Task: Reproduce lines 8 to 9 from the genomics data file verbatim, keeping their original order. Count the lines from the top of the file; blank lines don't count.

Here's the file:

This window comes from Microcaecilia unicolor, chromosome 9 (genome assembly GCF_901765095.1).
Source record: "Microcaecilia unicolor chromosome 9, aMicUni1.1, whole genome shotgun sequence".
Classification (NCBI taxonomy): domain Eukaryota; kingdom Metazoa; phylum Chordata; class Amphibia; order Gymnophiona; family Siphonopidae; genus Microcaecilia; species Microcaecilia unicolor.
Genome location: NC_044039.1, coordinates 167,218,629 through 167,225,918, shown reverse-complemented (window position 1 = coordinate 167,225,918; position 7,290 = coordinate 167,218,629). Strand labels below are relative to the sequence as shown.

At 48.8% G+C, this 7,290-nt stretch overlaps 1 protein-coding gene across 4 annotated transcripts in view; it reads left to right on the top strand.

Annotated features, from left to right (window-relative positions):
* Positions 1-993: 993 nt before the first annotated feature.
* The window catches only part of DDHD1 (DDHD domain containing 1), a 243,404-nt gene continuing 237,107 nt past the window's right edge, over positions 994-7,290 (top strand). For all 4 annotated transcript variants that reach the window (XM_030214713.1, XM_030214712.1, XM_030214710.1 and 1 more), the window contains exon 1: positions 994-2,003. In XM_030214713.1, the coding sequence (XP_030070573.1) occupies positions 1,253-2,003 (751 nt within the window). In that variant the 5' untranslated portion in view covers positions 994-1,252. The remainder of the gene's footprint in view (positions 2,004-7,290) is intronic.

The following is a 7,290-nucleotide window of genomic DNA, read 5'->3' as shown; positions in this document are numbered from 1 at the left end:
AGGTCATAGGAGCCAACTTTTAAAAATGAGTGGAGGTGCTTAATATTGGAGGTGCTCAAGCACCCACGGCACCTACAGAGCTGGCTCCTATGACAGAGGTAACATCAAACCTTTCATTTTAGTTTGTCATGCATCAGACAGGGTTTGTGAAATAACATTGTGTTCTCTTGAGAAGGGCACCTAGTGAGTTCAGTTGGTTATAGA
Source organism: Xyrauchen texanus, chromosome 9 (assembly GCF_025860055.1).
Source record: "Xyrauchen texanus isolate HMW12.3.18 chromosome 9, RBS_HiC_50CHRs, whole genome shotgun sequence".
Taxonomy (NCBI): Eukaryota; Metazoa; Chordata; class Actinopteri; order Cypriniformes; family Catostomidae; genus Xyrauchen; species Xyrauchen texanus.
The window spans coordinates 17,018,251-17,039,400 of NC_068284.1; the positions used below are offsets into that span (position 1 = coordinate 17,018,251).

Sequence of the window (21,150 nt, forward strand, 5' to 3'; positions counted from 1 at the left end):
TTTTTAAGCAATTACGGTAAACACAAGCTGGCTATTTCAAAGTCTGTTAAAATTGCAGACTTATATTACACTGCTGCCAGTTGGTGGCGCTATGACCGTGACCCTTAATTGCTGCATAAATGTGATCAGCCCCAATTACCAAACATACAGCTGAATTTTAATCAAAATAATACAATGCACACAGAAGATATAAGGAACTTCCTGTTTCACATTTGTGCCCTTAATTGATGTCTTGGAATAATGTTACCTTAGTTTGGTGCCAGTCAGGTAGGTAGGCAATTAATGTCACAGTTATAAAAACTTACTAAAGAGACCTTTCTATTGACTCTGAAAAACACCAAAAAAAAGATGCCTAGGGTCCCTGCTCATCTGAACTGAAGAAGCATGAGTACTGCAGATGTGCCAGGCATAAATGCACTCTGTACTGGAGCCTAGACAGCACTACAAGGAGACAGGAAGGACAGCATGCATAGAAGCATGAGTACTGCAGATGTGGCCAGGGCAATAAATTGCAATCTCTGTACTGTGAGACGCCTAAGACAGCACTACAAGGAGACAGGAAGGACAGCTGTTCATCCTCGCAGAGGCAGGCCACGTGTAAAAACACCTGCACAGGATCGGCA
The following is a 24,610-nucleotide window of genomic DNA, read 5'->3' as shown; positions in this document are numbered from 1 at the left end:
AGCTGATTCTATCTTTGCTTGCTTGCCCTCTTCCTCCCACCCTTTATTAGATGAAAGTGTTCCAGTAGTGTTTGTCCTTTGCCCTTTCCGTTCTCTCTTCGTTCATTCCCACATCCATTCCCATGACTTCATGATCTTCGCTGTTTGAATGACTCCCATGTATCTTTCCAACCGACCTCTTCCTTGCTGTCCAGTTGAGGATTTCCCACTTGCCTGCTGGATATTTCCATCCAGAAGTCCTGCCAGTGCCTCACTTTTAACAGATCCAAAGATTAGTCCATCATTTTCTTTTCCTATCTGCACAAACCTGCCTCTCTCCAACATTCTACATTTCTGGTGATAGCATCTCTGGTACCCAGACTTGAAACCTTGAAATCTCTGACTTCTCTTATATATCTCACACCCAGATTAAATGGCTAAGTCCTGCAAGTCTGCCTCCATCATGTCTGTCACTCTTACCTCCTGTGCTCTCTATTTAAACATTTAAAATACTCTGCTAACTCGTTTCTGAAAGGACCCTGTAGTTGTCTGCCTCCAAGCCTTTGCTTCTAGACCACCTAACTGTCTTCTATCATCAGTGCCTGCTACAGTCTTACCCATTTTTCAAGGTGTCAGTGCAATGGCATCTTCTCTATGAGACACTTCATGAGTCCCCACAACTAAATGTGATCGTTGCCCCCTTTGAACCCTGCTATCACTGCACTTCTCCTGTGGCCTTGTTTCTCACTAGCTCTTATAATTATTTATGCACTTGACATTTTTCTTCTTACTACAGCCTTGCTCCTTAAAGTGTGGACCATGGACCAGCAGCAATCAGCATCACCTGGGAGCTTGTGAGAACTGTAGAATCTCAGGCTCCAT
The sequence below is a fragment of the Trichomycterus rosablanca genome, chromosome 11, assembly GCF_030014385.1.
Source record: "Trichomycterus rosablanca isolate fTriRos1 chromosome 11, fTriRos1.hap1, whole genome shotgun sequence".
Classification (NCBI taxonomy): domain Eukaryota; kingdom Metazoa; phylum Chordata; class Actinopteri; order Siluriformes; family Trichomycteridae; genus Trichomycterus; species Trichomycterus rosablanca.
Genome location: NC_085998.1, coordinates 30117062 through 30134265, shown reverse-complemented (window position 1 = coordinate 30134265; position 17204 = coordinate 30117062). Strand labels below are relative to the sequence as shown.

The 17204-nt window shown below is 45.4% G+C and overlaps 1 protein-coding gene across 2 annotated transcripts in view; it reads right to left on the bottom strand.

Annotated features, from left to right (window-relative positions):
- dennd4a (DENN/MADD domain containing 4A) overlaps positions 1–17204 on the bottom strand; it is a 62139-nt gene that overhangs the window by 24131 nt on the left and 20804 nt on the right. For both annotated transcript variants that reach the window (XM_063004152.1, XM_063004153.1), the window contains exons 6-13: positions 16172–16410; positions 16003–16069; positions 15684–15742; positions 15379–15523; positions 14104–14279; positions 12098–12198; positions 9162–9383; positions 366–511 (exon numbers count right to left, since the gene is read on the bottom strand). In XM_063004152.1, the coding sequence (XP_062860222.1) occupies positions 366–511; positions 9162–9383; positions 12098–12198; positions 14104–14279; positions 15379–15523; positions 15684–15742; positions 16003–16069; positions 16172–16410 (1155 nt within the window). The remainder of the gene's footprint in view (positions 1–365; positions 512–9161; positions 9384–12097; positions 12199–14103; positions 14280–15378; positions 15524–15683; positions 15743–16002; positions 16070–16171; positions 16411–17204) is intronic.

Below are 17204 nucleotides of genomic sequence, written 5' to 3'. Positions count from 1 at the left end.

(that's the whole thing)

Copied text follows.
* The window catches only part of DDHD1 (DDHD domain containing 1), a 243,404-nt gene continuing 237,107 nt past the window's right edge, over positions 994-7,290 (top strand). For all 4 annotated transcript variants that reach the window (XM_030214713.1, XM_030214712.1, XM_030214710.1 and 1 more), the window contains exon 1: positions 994-2,003. In XM_030214713.1, the coding sequence (XP_030070573.1) occupies positions 1,253-2,003 (751 nt within the window). In that variant the 5' untranslated portion in view covers positions 994-1,252. The remainder of the gene's footprint in view (positions 2,004-7,290) is intronic.

The following is a 7,290-nucleotide window of genomic DNA, read 5'->3' as shown; positions in this document are numbered from 1 at the left end: